Oaktree posts strong distressed, US private debt gains for 2018

The firm also reiterated its plan to not begin its investment period on its latest distressed vehicle because of fee concerns.

Oaktree Capital Management posted gross returns of 10 percent for distressed debt and 12 percent for US private debt for 2018, besting other publicly-traded alternative asset managers in similar categories.

The Los Angeles-based asset management behemoth deployed $4 billion from its closed-end funds in the quarter, which includes the distressed, senior debt and mezzanine debt funds.

“Market psychology proved to be incredibly volatile [in the fourth quarter],” Oaktree co-chairman Howard Marks said, making a rare earnings call appearance. The market plunge was “driven by no new real concerns”, he added, noting that slower global economic growth, rising interest rates and trade tensions have been in the picture for some time.

GSO Capital Partners, Blackstone’s credit arm, posted gross returns of 8.8 percent for performing credit and a 3.2 percent loss for distressed strategies.

Apollo Global Management, which did not report distressed returns individually, posted gross returns for 2018 of 1.2 percent for its liquid and performing credit strategies (which includes hedge funds), though its MidCap lending arm produced a gross return of 19 percent.

KKR said it generated an 8 percent gross return for 2018 across its Lending Partners III, Private Credit Opportunities Partners II and Special Situations Fund II vehicles – its Alternative Credit group’s flagship funds.

Marks also addressed the sharp turnaround January produced and noted it has affected the distressed debt team’s dealflow.

“As 2019 has started off with a ‘relief rally’, the focus of the distressed debt team’s active pipeline has reverted to private deals in Europe and Asia and attractive opportunities in sectors such as telecom, healthcare and retail,” he said.

In addition, Marks returned to a theme he’s written about in his memos: the deterioration of underwriting standards and the prevalence of covenant-lite deals.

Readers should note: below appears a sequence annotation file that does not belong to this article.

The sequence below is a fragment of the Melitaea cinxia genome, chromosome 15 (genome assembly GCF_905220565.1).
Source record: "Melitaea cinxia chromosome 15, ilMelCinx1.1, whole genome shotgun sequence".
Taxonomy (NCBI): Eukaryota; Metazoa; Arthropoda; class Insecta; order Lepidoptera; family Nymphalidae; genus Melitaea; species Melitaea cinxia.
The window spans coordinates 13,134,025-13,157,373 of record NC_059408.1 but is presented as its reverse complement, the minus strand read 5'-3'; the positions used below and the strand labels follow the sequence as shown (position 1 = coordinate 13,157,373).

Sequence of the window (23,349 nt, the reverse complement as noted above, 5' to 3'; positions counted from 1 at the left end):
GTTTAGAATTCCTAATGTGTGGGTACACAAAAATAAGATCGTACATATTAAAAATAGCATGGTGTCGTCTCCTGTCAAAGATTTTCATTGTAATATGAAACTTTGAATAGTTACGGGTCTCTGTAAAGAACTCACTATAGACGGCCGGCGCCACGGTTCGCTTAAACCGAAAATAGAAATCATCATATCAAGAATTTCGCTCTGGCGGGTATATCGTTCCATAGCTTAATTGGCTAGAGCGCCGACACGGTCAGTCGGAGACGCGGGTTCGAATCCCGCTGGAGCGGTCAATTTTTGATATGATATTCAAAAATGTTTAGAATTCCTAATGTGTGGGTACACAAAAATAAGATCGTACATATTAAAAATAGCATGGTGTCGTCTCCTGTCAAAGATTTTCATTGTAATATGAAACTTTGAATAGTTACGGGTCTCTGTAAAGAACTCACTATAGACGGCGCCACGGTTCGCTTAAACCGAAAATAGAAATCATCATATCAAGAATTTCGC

“Standards for credit issuance have been very loose,” he continued. “And so, all things being equal, the defaults will come later than they otherwise would have, but they’ll probably be worse.”

He also noted that companies may be able to continue operating after a breach of covenant. By the time they reach a payment default, the company “would tend to dissipate more of their assets” and “recoveries will be considerably less”, he added.

Management reiterated its decision to delay the activation of the investment period for Oaktree Opportunities Fund Xb, at which point the fund’s investors would begin to pay a management fee on committed capital rather than invested capital.

The firm’s assets under management fell to $119.6 billion at year-end, down from $123.5 billion as of 30 September and $123.9 billion as of 31 December 2017.

The quarter-on-quarter decrease was due to market-value declines, distributions to investors from closed-end funds and uncalled capital commitments, net outflows from open-ended funds and DoubleLine offset by $2.2 billion of new closed-end fund commitments.

The firm saw management fees of $194.4 million, down from $207.1 million as of 31 December 2017. An aggregate $29.1 million decline was due to closed-end funds in liquidation and open-ended funds, which was offset by $16.8 million from the acquisition of Fifth Street Asset Management BDC management contracts and closed-end funds that charge management fees on drawn capital, net asset value or cost basis.